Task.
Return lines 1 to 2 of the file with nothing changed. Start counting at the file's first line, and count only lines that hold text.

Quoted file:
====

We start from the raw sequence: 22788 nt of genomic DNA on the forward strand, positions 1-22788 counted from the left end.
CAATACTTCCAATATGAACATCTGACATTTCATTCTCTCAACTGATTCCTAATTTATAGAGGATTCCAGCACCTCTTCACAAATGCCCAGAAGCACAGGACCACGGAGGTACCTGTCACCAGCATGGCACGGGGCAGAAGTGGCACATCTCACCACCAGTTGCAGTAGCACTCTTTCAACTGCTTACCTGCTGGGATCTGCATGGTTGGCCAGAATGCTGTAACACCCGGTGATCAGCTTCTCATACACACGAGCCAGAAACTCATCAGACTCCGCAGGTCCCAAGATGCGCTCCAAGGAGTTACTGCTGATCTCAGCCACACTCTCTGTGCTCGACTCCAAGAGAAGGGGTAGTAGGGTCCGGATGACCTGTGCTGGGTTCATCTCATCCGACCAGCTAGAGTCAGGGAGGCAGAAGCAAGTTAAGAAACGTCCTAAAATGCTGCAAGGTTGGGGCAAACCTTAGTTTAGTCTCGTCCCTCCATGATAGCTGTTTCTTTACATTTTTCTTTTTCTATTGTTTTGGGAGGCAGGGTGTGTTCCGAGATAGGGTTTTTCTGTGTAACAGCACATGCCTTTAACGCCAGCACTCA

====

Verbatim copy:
We start from the raw sequence: 22788 nt of genomic DNA on the forward strand, positions 1-22788 counted from the left end.
CAATACTTCCAATATGAACATCTGACATTTCATTCTCTCAACTGATTCCTAATTTATAGAGGATTCCAGCACCTCTTCACAAATGCCCAGAAGCACAGGACCACGGAGGTACCTGTCACCAGCATGGCACGGGGCAGAAGTGGCACATCTCACCACCAGTTGCAGTAGCACTCTTTCAACTGCTTACCTGCTGGGATCTGCATGGTTGGCCAGAATGCTGTAACACCCGGTGATCAGCTTCTCATACACACGAGCCAGAAACTCATCAGACTCCGCAGGTCCCAAGATGCGCTCCAAGGAGTTACTGCTGATCTCAGCCACACTCTCTGTGCTCGACTCCAAGAGAAGGGGTAGTAGGGTCCGGATGACCTGTGCTGGGTTCATCTCATCCGACCAGCTAGAGTCAGGGAGGCAGAAGCAAGTTAAGAAACGTCCTAAAATGCTGCAAGGTTGGGGCAAACCTTAGTTTAGTCTCGTCCCTCCATGATAGCTGTTTCTTTACATTTTTCTTTTTCTATTGTTTTGGGAGGCAGGGTGTGTTCCGAGATAGGGTTTTTCTGTGTAACAGCACATGCCTTTAACGCCAGCACTCA